In Part One of this series on Java Security, we made our “add-new-book.jsp” page accessible only to those logged in as administrators. At present, we’re using so-called “BASIC Authentication” which in essence is asking the browser to handle the login challenge.
This is acceptable in some applications, but in general it is rather weak. The login box presented by the browser is very basic. Let’s look at how it looks on Firefox first.
Basic but functional. Particularly cute is the challenge: “The site says ‘Please log in'”. Recall that ‘Please log in’ was the string we used in the <realm-name>. Yet Google Chrome presents our <realm-name> differently:
Ugly. BASIC Authentication is ok for quick and dirty apps, but we can do better. We’ll now upgrade to “Form Based Authentication”. To do this, we provide a JSP page with a username/password box.
Step 1: Write the Login Form
I won’t bother writing a pretty form – I’ll leave it to you to make it look gorgeous.
<h1>Please Login</h1> <form method="post" action="j_security_check"> <p><label>Username:</label> <input type="text" name="j_username"/></p> <p><label>Password:</label> <input type="password" name="j_password"/></p> <input type="submit" value="Login"/> </form>
Note firstly the name of the action – j_security_check. I haven’t made this name up – it’s a part of the Java Web standard, and is a predefined servlet. It is responsible for performing the authentication check.
Also part of the standard are the two parameters that the security check servlet demands – j_username and j_password.
Now the form is built, we need one further JSP (or HTML) page. If the user fails to login correctly, we need to tell them they have failed, so we need a “failed login” page.
<h1>Sorry, please try again</h1>
Again, I’ll leave it to you to make this page look good!
Step 2: Configure
We now need to upgrade our web.xml to point to our form and failure page. As always, the XML is a bit verbose but routine…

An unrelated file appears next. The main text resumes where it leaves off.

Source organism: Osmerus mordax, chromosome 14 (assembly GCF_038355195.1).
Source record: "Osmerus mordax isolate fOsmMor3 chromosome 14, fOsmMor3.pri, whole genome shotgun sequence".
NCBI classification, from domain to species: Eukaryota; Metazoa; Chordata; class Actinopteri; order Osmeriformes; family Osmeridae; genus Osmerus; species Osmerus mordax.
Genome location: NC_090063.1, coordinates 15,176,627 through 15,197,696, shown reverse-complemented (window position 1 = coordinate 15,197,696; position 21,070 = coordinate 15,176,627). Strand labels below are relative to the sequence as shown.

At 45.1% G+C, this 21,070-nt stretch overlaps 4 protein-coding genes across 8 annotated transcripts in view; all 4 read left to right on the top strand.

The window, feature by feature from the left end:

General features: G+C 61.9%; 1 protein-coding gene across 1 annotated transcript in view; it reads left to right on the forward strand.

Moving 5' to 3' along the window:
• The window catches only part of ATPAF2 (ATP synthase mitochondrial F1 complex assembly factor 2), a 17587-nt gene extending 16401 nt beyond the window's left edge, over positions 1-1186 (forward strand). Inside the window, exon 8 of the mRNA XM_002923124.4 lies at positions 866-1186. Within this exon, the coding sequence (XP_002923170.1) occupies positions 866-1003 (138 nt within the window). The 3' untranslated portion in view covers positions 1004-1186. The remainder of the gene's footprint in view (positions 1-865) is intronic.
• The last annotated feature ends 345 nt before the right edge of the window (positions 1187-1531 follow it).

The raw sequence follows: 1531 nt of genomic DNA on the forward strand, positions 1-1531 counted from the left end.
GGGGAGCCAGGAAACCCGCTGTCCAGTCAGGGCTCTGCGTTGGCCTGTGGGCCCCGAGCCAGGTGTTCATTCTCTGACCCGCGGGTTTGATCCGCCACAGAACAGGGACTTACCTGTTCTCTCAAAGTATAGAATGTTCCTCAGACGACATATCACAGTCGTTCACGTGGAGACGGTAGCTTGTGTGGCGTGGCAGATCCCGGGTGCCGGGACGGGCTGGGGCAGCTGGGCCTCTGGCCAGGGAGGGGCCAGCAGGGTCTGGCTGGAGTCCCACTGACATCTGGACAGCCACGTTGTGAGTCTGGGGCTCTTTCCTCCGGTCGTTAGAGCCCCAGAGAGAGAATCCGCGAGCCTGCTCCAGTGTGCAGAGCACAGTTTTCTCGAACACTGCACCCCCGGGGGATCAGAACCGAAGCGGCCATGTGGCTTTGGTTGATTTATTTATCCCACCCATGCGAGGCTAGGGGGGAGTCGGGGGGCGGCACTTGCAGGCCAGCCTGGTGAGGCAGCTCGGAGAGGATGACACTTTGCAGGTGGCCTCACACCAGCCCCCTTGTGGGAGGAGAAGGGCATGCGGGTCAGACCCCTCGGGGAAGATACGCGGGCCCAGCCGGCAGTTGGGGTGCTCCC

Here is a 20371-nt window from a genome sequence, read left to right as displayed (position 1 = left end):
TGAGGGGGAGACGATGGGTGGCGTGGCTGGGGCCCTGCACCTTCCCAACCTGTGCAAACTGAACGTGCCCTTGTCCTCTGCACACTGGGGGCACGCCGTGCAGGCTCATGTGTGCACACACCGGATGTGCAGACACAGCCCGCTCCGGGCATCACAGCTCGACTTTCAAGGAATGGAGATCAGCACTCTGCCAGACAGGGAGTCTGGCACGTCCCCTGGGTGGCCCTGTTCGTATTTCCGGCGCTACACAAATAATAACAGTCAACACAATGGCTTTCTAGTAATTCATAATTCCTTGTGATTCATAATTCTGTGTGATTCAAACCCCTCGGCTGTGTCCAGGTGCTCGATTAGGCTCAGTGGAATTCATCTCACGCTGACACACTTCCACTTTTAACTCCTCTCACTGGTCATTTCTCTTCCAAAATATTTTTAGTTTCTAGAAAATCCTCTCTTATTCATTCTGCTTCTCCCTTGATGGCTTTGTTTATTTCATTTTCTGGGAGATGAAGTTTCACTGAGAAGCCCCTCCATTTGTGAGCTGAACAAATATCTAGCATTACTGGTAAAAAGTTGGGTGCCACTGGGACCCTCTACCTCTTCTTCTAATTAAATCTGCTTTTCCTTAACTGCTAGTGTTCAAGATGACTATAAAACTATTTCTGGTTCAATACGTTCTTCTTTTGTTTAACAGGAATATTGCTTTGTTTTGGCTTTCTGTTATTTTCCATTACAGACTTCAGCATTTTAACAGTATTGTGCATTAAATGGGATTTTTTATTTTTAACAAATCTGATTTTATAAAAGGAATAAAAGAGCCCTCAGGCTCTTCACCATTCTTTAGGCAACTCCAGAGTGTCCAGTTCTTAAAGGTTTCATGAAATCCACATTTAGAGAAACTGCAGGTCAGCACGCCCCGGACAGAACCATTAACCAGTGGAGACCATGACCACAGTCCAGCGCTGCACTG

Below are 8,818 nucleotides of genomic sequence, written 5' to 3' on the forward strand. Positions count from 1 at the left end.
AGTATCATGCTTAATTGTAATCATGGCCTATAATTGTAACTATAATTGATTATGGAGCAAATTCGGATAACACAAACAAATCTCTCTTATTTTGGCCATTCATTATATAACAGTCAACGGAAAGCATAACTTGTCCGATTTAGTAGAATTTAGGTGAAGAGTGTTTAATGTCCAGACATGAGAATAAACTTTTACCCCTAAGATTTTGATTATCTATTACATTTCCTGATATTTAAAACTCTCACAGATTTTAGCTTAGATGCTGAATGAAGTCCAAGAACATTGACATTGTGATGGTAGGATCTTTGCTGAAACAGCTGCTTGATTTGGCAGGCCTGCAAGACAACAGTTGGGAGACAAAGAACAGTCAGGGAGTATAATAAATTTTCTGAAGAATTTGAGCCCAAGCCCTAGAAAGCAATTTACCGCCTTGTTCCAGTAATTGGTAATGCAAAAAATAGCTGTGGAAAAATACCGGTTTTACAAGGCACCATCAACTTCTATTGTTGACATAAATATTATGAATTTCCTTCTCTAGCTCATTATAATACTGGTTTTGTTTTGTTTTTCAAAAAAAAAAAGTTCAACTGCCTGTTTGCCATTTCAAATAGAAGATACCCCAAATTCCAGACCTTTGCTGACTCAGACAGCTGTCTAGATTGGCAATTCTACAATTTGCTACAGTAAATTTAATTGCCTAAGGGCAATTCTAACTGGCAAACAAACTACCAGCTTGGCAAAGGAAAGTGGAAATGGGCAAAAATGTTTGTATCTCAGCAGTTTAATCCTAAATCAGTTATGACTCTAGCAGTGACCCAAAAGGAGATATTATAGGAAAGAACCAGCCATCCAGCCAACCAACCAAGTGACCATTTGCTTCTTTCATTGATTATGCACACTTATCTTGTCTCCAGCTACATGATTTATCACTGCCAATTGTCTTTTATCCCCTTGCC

<login-config> <auth-method>FORM</auth-method> <form-login-config> <form-login-page>/login.jsp</form-login-page> <form-error-page>/failed-login.jsp</form-error-page> </form-login-config> </login-config>
Don’t forget to remove your existing <login-config> with the BASIC <auth-method>.
Step 3: Test
The most important thing to remember is that we don’t need to navigate to the login page directly. As before, we try to navigate to the “add-new-book.jsp” page, and the server now knows that before access is allowed, the login.jsp page must be presented first.
So let’s deploy and see what happens – the screenshot shows what happens when we navigate to “add-new-book.jsp”.
Notice that the URL in the browser bar is the name of the target page, even though it is actually login.jsp that has been presented.
And after we type invalid credentials into the form…
So, thanks to the predefined j_security_check servlet, you can get a reasonable security system up and running in a Java Web Application without writing a single line of code. Remember that this is all part of the standard and will work on any server you choose to use.
At the moment, our usernames and passwords are hardcoded into a file on Tomcat. This is fine for development but we need better for production.
There are actually many different ways you can authenticate users – using single sign on, Facebook Authentication, OpenID and so on, but the most common approach at first would be to provide a database table of usernames and passwords.
I could talk in detail about how to do this, but it is specific to your application server and it is fairly well documented by most servers.
If you are using Tomcat, then the documentation for setting up your table is available here
Don’t be put off by the term “Realm”. A Realm is just a “strategy for authenticating users”.